Cycling training during winter: what you should do

November: Serious athletes competing at a top level should start their bike training here.

But your training program should NEVER be too optimistic at this time of year.

If you compete at a lower level, you can also begin your training, but there is no need to follow a strict regime. Most cyclists don’t have much time to ride outside during the winter, so keeping the training time relatively short also makes sense.

December: For most riders, this is a great time to start your winter training. I believe in positive psychology because a good start is the first step in a long road. And with any journey it is important to make sure the first step is in the right direction.

There is a self-confirming energy that when you have just started, it then feels much easier to take the next step.

It kick-starts a positive cycle.

If you succeed in finishing the first week you can be proud of yourself and continue that process in week two without hesitation.

If you are already following a training program you should try to increase your training amount by about 15 to 20% compared to November.

January: If you haven’t started on a training program yet, January 1 offers the perfect motivational date to start new training methods and habits.

Keep a close eye to your body weight and decide how you can reach your optimal body weight.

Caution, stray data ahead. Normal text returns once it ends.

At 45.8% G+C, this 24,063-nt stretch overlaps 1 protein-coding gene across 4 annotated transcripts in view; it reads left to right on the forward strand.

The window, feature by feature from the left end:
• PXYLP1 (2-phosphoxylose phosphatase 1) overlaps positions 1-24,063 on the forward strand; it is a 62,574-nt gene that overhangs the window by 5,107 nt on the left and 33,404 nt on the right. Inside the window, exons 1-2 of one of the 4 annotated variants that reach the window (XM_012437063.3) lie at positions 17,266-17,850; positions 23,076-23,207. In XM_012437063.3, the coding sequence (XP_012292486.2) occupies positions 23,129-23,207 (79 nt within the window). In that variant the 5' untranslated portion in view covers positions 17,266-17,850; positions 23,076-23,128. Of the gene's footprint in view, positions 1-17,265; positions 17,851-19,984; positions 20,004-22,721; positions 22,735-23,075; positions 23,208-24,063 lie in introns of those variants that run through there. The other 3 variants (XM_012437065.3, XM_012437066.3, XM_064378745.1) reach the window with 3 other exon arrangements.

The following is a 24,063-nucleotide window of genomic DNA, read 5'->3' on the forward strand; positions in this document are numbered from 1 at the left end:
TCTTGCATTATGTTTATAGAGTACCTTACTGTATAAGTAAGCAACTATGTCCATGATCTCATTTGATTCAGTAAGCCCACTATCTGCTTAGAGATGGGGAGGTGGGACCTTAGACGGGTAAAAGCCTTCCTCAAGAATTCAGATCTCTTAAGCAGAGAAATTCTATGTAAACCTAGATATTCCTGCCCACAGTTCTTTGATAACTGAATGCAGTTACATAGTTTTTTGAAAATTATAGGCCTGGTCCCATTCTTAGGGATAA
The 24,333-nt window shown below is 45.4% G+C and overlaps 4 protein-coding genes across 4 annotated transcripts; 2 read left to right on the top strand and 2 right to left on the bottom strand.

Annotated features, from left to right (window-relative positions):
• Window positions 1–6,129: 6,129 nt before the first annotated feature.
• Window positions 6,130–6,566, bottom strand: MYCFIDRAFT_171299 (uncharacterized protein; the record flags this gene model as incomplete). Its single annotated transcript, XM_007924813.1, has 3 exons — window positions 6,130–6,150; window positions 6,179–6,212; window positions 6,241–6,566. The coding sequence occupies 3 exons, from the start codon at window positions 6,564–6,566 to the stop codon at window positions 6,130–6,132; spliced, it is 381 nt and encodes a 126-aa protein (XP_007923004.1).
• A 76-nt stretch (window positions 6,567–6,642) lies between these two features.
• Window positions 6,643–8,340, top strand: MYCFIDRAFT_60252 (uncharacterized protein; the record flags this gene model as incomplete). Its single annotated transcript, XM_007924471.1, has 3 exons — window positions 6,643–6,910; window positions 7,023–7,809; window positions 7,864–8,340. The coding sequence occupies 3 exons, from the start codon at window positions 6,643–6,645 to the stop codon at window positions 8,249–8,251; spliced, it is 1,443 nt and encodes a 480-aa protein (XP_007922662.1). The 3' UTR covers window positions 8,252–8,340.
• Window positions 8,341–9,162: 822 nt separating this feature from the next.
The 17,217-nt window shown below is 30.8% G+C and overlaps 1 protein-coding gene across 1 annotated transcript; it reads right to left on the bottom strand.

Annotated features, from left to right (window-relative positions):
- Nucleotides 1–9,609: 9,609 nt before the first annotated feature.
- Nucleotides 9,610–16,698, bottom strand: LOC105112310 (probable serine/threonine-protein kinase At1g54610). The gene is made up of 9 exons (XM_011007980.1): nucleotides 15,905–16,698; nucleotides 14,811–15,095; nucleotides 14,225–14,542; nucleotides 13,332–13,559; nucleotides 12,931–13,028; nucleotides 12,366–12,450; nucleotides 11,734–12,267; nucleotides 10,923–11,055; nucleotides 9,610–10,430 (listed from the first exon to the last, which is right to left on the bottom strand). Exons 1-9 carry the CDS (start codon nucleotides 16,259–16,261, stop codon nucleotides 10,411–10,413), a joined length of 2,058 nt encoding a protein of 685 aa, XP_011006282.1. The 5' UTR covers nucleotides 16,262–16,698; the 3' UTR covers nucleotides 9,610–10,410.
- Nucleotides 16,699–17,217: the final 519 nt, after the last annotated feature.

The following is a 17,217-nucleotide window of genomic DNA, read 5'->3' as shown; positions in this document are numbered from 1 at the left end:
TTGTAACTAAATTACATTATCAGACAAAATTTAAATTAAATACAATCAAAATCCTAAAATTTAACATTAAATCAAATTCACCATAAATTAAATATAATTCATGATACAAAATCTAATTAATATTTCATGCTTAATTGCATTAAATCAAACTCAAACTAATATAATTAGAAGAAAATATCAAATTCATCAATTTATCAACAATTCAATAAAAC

If you are already training, simply increase your training activity by another 15 to 20% compared to December.

February: Boost training levels by another 15 to 20%.

If you want to race from the start of April, you must begin doing VO2 max /anaerobic work if you haven’t implemented these high intensity strategies yet.

If you are a serious athlete, you should switch to a pre-season training program here (but at least finish the 12-week winter training program before you move on).

March: Focus on optimized intervals relevant to your number one priority race in the spring. Maybe enter a training camp or a few races as part of your warm-up for the race season.

The 12-week winter training program is focused on bringing you comfortably to this stage, so you can ride faster and with more confidence in the early spring.

But if you want to reach your full potential, you should definitely add in some quality work using both anaerobic and VO2 max intervals as an integral part of your pre-season training.

If you are looking for a winter training program, this e-book is probably one of the easiest and most secure ways to succeed with your winter training.

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